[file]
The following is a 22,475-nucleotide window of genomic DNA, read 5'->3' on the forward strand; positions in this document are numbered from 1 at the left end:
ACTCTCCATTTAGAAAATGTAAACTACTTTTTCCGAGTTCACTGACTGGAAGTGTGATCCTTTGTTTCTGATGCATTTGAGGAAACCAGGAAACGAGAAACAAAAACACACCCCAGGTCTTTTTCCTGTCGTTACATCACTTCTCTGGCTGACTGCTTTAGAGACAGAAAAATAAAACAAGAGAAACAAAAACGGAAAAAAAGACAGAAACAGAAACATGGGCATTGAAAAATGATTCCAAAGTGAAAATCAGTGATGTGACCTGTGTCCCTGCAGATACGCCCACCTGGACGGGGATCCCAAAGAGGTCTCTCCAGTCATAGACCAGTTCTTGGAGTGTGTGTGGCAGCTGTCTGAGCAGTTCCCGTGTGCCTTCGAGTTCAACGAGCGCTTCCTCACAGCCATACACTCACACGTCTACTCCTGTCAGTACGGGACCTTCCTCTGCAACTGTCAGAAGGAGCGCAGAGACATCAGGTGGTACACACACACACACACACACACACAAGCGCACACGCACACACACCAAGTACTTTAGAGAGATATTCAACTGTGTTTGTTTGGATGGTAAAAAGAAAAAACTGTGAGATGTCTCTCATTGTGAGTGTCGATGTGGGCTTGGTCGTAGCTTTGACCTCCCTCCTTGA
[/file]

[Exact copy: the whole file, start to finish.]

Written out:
The following is a 22,475-nucleotide window of genomic DNA, read 5'->3' on the forward strand; positions in this document are numbered from 1 at the left end:
ACTCTCCATTTAGAAAATGTAAACTACTTTTTCCGAGTTCACTGACTGGAAGTGTGATCCTTTGTTTCTGATGCATTTGAGGAAACCAGGAAACGAGAAACAAAAACACACCCCAGGTCTTTTTCCTGTCGTTACATCACTTCTCTGGCTGACTGCTTTAGAGACAGAAAAATAAAACAAGAGAAACAAAAACGGAAAAAAAGACAGAAACAGAAACATGGGCATTGAAAAATGATTCCAAAGTGAAAATCAGTGATGTGACCTGTGTCCCTGCAGATACGCCCACCTGGACGGGGATCCCAAAGAGGTCTCTCCAGTCATAGACCAGTTCTTGGAGTGTGTGTGGCAGCTGTCTGAGCAGTTCCCGTGTGCCTTCGAGTTCAACGAGCGCTTCCTCACAGCCATACACTCACACGTCTACTCCTGTCAGTACGGGACCTTCCTCTGCAACTGTCAGAAGGAGCGCAGAGACATCAGGTGGTACACACACACACACACACACACACAAGCGCACACGCACACACACCAAGTACTTTAGAGAGATATTCAACTGTGTTTGTTTGGATGGTAAAAAGAAAAAACTGTGAGATGTCTCTCATTGTGAGTGTCGATGTGGGCTTGGTCGTAGCTTTGACCTCCCTCCTTGA